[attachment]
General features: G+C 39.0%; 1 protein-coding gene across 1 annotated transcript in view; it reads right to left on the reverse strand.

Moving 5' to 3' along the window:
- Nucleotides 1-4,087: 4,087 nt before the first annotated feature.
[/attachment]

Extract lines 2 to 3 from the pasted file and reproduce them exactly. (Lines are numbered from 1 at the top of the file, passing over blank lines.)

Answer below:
Moving 5' to 3' along the window:
- Nucleotides 1-4,087: 4,087 nt before the first annotated feature.